Blog: Maritime Cyber Security

Monetising hacking by shorting commodity shipments

Ken Munro 08 Mar 2023

I’m continually asked by the maritime industry about the motivations of hackers. “Why would anyone hack us, we operate ships?”

It strikes me that many of the public and a lot of maritime businesses still think of the ‘hacker’ as a solo operator in a dark hoodie in a basement of their parents’ house. Yes, perhaps, but hacking has moved on so much more. Think of hacking more of as business – organisational structure, suppliers, customers, HR etc. Organised crime are very much present, as are some hostile nation states.

It’s almost exclusively about money. Less about hacktivism, more about dollar signs.

Probably the most familiar money-related hack is ransomware. Hijack data, demand money. Often receive it. Few ransomware incidents are genuinely targeted. A small number are very carefully targeted, but most will be opportunistic, even random.

The revenues from ransomware are significant, enough to fund structures where solo operators use scanning tools to find ingress points to organisations networks, then sell that access on to others to monetise further.

Bunkering invoice fraud is also a lucrative source of funds for criminals: by convincing firms to change banking details, $millions could be stolen.

Stock price manipulation

But this misses perhaps the most sinister opportunity to monetise hacking: shorting stock in advance of a ransomware incident or breach.

I haven’t seen much evidence of this yet, but it will happen if it hasn’t already. A public, large ransomware incident is often accompanied by a drop in the stock price of the victim firm, if it’s publicly listed.

Double extortion, where the threat is also to publish stolen data is even more likely to generate a stock price drop.

If criminals want to capitalise, they might short the stock of the victim too. Want to avoid the eyes of the SEC? Target companies that are already being shorted by others who believe the stock is overpriced.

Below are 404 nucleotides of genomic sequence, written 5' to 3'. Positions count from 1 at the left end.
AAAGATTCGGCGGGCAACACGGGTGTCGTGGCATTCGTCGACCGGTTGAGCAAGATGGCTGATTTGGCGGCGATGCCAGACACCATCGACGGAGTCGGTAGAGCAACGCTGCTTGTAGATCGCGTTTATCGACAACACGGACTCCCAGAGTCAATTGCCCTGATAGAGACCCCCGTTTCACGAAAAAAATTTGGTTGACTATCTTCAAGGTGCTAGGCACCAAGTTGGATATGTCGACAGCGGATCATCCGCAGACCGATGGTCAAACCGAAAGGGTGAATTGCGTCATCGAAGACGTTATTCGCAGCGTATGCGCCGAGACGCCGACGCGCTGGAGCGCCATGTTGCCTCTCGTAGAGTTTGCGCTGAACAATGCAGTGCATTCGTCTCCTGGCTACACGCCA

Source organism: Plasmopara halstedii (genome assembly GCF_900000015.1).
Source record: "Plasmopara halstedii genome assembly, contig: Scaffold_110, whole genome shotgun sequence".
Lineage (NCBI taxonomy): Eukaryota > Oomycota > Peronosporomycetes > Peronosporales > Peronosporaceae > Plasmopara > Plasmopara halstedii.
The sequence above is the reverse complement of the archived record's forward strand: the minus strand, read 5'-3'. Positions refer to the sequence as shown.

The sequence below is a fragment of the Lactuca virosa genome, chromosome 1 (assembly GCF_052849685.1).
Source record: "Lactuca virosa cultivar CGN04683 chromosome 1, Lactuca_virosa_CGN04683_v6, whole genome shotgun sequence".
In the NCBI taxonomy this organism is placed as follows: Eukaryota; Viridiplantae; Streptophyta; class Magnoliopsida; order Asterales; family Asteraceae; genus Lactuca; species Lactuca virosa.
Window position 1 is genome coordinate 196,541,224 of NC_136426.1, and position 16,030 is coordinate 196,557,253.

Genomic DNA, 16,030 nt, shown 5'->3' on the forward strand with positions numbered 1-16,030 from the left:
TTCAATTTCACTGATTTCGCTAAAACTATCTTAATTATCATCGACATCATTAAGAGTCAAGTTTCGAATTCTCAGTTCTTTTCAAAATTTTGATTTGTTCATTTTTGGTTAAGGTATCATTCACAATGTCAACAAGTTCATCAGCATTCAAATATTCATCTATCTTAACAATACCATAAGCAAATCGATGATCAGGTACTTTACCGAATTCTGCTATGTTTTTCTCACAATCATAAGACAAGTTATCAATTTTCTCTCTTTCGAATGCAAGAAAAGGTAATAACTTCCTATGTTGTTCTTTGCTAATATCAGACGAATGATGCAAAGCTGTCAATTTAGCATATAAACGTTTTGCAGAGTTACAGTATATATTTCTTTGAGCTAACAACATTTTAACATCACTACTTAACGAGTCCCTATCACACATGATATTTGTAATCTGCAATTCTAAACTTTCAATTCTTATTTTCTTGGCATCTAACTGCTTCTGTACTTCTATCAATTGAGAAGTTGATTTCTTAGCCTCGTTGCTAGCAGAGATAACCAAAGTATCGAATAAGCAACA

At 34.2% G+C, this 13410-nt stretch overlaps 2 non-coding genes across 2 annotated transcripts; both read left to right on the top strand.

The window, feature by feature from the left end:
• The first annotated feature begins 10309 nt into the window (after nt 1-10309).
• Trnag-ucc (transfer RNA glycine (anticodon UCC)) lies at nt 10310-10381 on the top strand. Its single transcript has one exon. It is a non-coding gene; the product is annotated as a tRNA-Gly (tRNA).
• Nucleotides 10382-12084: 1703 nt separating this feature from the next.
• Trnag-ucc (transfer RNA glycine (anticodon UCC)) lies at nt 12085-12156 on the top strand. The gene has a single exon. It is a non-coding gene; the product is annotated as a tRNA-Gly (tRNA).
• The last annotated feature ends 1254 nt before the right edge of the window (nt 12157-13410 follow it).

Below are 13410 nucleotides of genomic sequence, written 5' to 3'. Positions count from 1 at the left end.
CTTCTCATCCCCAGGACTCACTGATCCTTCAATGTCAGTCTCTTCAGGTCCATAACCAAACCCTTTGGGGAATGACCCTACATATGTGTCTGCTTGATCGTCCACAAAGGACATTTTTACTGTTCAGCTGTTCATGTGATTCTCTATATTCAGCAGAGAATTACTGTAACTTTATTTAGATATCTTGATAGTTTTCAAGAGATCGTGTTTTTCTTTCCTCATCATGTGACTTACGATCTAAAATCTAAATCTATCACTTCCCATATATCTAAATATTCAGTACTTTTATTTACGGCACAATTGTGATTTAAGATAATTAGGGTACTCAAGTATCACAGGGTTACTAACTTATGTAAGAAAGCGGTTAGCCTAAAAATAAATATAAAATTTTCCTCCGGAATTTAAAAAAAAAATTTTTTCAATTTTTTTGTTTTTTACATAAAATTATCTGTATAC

However, this creates some interesting conflicts of interest. A market activist investor who is shorting stock now has a perverse incentive to see the organisation be breached.

I recall that several years ago, a hedge fund was mooted to short stock of listed firms that were perceived to have poor security. A breach follows and the stock drops.

This got me on a train of thought that ended up in some dark places. What other opportunities are there for shorting stock or influencing futures?

Containerised and bulk transport

The Suez incident was not a hack, it was attributed to poor helmsmanship either by the captain or the Suez pilots. However, it did demonstrate the vulnerability of our supply chains to such incidents.

Over numerous ship security exercises, we have been able to take remote control of the helm, main engine or feed incorrect navigation data to the bridge. Based on our own experience, it is very plausible that a Suez-type incident could be caused by motivated hackers.

The incident brought in to sharp relief the exposure of our global just-in-time shipping operations and saw product shortages and price spikes result.

So could criminals buy commodities that are in relatively short supply, perhaps a result of just-in-time manufacturing, cause a blockage in a critical shipping channel through a cyber security weakness in a vessel, then profit as those commodities leap in value?

Liquified natural gas